Sunday, October 11, 2009

Tax Michigan Doctors--they are rich and don't behave.

A very simple truth in economics is that you get more of any behavior that you reward and you get less of any behavior that you punish. This does not mean that each and every subject of punishment or reward changes his behavior all at once or at all, but it does mean that as these rewards and punishments are slathered upon the masses, measurable changes in behavior take place.

This is lost on many politicians who prefer to abide by their own rules that dismiss the impacts of human behavior on economic models. Believe it or not, we have a good number of politicians who operate in a vacuum completely oblivious to such notions.

In light of the fact that both Oakland University and Central Michigan University are in the process of adding medical schools to their campuses ostensibly to address the expanding shortage of doctors in our state, do you think it is wise for our cash-hungry Michigan government to tax doctors an additional 3% of gross revenues on top of all the other taxes that they pay?

Will raising taxes on doctors help Michigan in its shortage of doctors or will it hurt? Is this a wise way in which to address a doctor shortage? Is it a wise way to raise revenues?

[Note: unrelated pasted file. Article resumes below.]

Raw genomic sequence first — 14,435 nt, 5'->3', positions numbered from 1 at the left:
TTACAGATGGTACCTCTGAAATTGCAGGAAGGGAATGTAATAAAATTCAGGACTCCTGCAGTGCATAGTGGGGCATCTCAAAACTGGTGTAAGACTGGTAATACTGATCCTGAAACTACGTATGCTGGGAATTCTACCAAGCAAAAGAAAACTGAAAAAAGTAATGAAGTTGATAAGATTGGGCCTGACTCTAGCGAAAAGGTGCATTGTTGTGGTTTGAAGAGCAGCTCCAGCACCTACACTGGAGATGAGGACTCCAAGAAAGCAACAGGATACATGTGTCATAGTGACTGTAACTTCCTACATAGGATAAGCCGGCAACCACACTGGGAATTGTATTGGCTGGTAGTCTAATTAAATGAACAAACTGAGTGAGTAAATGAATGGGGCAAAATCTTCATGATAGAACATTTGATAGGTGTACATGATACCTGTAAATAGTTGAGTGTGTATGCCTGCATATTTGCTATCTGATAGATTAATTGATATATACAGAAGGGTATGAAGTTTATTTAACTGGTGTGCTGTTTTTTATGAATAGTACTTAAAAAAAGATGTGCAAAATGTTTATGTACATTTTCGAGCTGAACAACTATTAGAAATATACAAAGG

Will it be worth it to the newly trained doctors of Michigan to stay here? Should doctors set up shop in a state that treats their practices as if they are simply blessings of privilege and not because the doctors took the time, money, and effort to succeed in such a difficult field? On the flip side, will it be worth it to the taxpayers of Michigan to support new medical schools where the trained physicians who graduate may be compelled to set up their practices elsewhere?

Is it any wonder that our state is crumbling under the direction of these bumbling idiots? (Okay, that last question was rhetorical.)

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